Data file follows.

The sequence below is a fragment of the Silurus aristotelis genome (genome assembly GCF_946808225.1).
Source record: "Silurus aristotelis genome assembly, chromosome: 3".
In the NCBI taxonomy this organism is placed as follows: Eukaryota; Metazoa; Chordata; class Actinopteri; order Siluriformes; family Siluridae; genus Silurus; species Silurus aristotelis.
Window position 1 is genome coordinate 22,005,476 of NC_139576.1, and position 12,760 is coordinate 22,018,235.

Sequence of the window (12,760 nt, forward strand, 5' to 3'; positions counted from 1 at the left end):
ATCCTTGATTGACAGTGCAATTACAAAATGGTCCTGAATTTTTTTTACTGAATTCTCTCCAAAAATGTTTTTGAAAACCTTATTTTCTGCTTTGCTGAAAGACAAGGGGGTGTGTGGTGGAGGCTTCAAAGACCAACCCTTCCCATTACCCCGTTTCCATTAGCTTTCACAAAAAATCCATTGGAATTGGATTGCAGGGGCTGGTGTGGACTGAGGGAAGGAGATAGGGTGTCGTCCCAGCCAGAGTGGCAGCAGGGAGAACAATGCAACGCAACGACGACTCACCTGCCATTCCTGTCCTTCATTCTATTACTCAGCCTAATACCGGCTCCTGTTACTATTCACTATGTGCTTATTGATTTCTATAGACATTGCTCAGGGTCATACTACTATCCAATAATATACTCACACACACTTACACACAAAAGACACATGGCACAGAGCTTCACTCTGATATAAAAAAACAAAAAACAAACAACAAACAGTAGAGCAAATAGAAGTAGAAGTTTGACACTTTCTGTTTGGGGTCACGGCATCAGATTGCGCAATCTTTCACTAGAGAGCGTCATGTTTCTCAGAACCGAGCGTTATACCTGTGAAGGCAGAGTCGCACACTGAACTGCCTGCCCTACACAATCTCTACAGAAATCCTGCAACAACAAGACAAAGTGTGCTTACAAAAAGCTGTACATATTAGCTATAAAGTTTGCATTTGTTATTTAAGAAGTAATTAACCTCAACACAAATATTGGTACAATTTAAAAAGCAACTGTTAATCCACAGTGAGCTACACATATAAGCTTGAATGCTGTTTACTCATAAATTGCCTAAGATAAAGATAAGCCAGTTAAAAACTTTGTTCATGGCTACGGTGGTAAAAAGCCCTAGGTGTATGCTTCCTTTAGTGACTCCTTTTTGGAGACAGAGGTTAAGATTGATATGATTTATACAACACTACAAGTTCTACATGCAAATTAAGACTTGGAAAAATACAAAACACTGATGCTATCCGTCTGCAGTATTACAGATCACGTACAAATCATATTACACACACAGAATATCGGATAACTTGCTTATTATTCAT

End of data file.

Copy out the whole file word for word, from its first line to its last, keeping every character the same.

The sequence below is a fragment of the Silurus aristotelis genome (genome assembly GCF_946808225.1).
Source record: "Silurus aristotelis genome assembly, chromosome: 3".
In the NCBI taxonomy this organism is placed as follows: Eukaryota; Metazoa; Chordata; class Actinopteri; order Siluriformes; family Siluridae; genus Silurus; species Silurus aristotelis.
Window position 1 is genome coordinate 22,005,476 of NC_139576.1, and position 12,760 is coordinate 22,018,235.

Sequence of the window (12,760 nt, forward strand, 5' to 3'; positions counted from 1 at the left end):
ATCCTTGATTGACAGTGCAATTACAAAATGGTCCTGAATTTTTTTTACTGAATTCTCTCCAAAAATGTTTTTGAAAACCTTATTTTCTGCTTTGCTGAAAGACAAGGGGGTGTGTGGTGGAGGCTTCAAAGACCAACCCTTCCCATTACCCCGTTTCCATTAGCTTTCACAAAAAATCCATTGGAATTGGATTGCAGGGGCTGGTGTGGACTGAGGGAAGGAGATAGGGTGTCGTCCCAGCCAGAGTGGCAGCAGGGAGAACAATGCAACGCAACGACGACTCACCTGCCATTCCTGTCCTTCATTCTATTACTCAGCCTAATACCGGCTCCTGTTACTATTCACTATGTGCTTATTGATTTCTATAGACATTGCTCAGGGTCATACTACTATCCAATAATATACTCACACACACTTACACACAAAAGACACATGGCACAGAGCTTCACTCTGATATAAAAAAACAAAAAACAAACAACAAACAGTAGAGCAAATAGAAGTAGAAGTTTGACACTTTCTGTTTGGGGTCACGGCATCAGATTGCGCAATCTTTCACTAGAGAGCGTCATGTTTCTCAGAACCGAGCGTTATACCTGTGAAGGCAGAGTCGCACACTGAACTGCCTGCCCTACACAATCTCTACAGAAATCCTGCAACAACAAGACAAAGTGTGCTTACAAAAAGCTGTACATATTAGCTATAAAGTTTGCATTTGTTATTTAAGAAGTAATTAACCTCAACACAAATATTGGTACAATTTAAAAAGCAACTGTTAATCCACAGTGAGCTACACATATAAGCTTGAATGCTGTTTACTCATAAATTGCCTAAGATAAAGATAAGCCAGTTAAAAACTTTGTTCATGGCTACGGTGGTAAAAAGCCCTAGGTGTATGCTTCCTTTAGTGACTCCTTTTTGGAGACAGAGGTTAAGATTGATATGATTTATACAACACTACAAGTTCTACATGCAAATTAAGACTTGGAAAAATACAAAACACTGATGCTATCCGTCTGCAGTATTACAGATCACGTACAAATCATATTACACACACAGAATATCGGATAACTTGCTTATTATTCAT